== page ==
NASA could have averted near DROWNING TERROR in SPACE
ISS 'naut Luca Parmitano's spacesuit had the same fault a week earlier
NASA could have prevented the near-drowning of International Space Station 'naut Luca Parmitano last summer, an investigation panel has decided.
The European Space Agency astronaut almost drowned when the helmet of his spacesuit started filling with water during a spacewalk in July. Parmitano managed to navigate his way back inside the station despite only being able to see a few centimetres in front of him through the water and being unable to communicate with the rest of the ISS crew. An estimated 1.5 litres of water filled Parmitano's helmet, stopping him from hearing or speaking and forcing him to rely on his safety tether to guide him back to the airlock.
An investigation panel reported that the same suit had already leaked one week earlier at the end of Parmitano's first spacewalk, but the space station team onboard and on the ground had misdiagnosed the problem as a leak from the water drink bag.
NASA's chief space station engineer Chris Hansen told the media that the first leak had not been "properly investigated, which could have prevented placing a crew member at risk a week later".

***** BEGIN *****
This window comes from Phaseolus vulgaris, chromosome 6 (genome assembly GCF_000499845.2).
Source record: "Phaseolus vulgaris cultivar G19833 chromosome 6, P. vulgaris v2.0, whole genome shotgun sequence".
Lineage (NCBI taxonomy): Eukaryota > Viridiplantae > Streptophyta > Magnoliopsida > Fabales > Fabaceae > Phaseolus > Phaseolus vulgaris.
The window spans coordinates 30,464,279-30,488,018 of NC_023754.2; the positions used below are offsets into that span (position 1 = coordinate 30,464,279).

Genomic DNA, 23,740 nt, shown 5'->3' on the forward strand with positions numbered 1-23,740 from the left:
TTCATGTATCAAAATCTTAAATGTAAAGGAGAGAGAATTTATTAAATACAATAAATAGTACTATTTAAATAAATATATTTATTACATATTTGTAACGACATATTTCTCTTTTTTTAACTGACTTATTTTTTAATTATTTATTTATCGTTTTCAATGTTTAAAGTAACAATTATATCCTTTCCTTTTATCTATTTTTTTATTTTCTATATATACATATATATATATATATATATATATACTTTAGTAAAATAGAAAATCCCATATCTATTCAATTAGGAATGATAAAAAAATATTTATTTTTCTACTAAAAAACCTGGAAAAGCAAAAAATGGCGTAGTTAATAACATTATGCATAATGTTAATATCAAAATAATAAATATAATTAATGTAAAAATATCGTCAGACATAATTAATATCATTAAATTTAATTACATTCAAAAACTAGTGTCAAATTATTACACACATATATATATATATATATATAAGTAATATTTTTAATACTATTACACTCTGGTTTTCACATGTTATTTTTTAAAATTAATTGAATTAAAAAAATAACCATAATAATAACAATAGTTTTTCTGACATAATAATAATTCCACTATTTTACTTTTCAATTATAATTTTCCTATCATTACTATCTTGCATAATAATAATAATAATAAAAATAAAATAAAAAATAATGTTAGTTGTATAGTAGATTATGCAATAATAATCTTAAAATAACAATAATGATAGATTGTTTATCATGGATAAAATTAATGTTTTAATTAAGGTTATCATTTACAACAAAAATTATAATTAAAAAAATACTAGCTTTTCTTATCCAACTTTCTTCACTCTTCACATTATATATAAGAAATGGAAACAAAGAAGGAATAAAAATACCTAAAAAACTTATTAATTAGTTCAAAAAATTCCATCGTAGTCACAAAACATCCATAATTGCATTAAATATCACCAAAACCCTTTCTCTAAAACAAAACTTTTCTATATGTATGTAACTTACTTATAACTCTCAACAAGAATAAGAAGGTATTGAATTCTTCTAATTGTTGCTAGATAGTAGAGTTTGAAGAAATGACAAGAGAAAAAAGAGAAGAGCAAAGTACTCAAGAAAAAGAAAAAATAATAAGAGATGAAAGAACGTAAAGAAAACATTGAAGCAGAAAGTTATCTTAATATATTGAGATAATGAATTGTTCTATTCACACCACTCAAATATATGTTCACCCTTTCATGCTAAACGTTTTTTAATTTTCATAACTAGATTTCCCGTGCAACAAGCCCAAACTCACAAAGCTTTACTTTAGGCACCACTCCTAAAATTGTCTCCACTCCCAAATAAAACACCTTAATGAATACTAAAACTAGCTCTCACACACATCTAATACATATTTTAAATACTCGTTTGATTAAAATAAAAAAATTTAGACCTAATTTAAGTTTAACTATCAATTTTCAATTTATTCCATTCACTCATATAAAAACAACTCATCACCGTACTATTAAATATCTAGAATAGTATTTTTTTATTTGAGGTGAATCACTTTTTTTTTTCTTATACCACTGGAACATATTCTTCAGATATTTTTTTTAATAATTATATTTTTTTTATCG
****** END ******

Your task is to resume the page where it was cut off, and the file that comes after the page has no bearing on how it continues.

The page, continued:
Officials still aren't sure exactly what caused the accident. They know that some sort of inorganic contaminants clogged several small holes that prevented water from flowing properly through the Fan Pump Separator - part of the suit's cooling system - causing it to back up and flow into the air system and the helmet. But the source of the contamination has yet to be determined.
The report said that this type of failure had never been seen before, so the NASA team – made up of engineering, operations, safety and crew – "did not know or understand that an event such as this could occur".
Because of that, they almost ended up with another accident the following day. While using a vacuum cleaner to dry out the spacesuit, the crew accidentally sucked oxygen out of a tank, making a "hazardous mix of electricity and pure O2" that could have started a fire aboard the station.
The investigation panel made a number of recommendations to remedy the situation, many of which are already complete or in progress, Hansen said.
According to the panel, Luca Parmitano's calm demeanour in a terrifying situation was possibly what saved his life. Parmitano blogged about the experience after returning to Earth, concluding that space was still "a harsh, inhospitable frontier and we are explorers, not colonisers". ®
Sponsored: Hyper-scale data management